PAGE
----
[ISN] More funding needed for security R&D, IT committee says
isn at c4i.org
Mon Nov 22 07:14:58 EST 2004
By William Jackson
The government has shortchanged basic research into cybersecurity and
should at least quadruple the money available for civilian research,
the President's IT Advisory Committee says.
The government plays a key role in supplying the intellectual capital
to improve the security of IT systems, said F. Thomas Leighton,
chairman of the PITAC subcommittee on cybersecurity.
"The government has largely failed in this regard," he said.
Leighton, chief scientist of Akamai Technologies of Cambridge, Mass.,
and a faculty member at the Massachusetts Institute of Technology,
presented draft findings and recommendations from a subcommittee study
at a PITAC meeting Friday.
In addition to being underfunded, government research efforts are
becoming increasingly classified and focused on short-term results,
the committee found.
It recommended that these trends be reversed and that a central
authority be established to evaluate research needs and oversee
The subcommittee examined funding for basic research by the National
Science Foundation, Defense Advanced Research Projects Agency,
Homeland Security Department, National Security Agency, and the
National Institute of Standards and Technology.
Most R&D money goes to such agencies as DARPA and NSA, where it is
focused on military and intelligence issues. Because more and more of
their work is being classified, little benefit is being seen in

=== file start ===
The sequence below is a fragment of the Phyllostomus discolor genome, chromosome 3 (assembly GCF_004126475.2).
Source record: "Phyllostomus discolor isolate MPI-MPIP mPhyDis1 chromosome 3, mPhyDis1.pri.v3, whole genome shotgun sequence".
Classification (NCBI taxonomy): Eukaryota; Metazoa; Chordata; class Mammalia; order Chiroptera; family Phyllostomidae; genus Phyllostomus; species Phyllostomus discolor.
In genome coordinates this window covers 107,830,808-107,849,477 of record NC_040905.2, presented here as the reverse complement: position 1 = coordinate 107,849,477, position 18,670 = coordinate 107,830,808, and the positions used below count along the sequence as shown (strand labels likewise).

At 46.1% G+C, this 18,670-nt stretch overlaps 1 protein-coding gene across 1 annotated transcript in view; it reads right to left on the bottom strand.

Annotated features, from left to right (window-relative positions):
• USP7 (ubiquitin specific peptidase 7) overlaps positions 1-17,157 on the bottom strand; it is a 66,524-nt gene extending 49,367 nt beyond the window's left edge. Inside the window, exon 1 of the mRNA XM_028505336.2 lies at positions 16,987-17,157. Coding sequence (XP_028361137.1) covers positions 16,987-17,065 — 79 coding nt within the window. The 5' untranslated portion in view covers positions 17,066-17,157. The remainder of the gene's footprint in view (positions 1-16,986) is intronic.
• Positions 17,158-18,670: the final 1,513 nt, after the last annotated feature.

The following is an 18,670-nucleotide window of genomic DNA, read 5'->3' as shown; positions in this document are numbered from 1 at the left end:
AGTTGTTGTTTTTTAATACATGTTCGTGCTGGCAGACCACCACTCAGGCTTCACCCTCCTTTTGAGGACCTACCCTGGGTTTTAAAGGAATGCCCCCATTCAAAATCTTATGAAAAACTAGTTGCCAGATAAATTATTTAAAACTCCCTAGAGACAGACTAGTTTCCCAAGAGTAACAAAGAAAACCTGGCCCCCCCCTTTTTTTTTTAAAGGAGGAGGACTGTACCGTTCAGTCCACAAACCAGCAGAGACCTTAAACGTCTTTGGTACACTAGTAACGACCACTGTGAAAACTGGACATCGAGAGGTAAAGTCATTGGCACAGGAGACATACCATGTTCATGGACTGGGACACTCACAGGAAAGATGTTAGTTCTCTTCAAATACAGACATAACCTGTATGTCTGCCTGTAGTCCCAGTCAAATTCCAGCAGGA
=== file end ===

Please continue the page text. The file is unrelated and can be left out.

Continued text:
overall IT security.
NSF is the primary source of funds for civilian security research,
with its $30 million Cyber Trust program. In 2004, it funded 8 percent
of grant proposals, at 6 percent of the requested amount. The
subcommittee recommended that the program be expanded by at least $90
The current emphasis on short-term programs means most research is
focused on reactive technologies rather than producing more secure
"We are in a vicious cycle of having to spend more money to plug the
holes in the dyke rather than moving forward," Leighton said.
Money should be made available for more long-term, revolutionary work,
with a willingness to accept the risk of failure in some programs.
* The subcommittee identified 10 critical areas for future research:
* Computer authentication methodologies so sources of packets can be
traced in large-scale networks
* Securing fundamental networking protocols
* Secure software engineering
* End-to-end system security, rather than merely secure components
* Monitoring and detection to quickly identify problems
* Mitigation and recovery methodologies to avoid catastrophic failure
when problems occur
* Cyberforensics tools for aid in criminal prosecutions
* Modeling and test beds for new technologies
* Metrics, benchmarks and best practices for evaluating the security
of security products and implementing them
* Nontechnical societal and government issues.
The subcommittee expects to present a final draft report at the next
PITAC meeting on Dec. 5.
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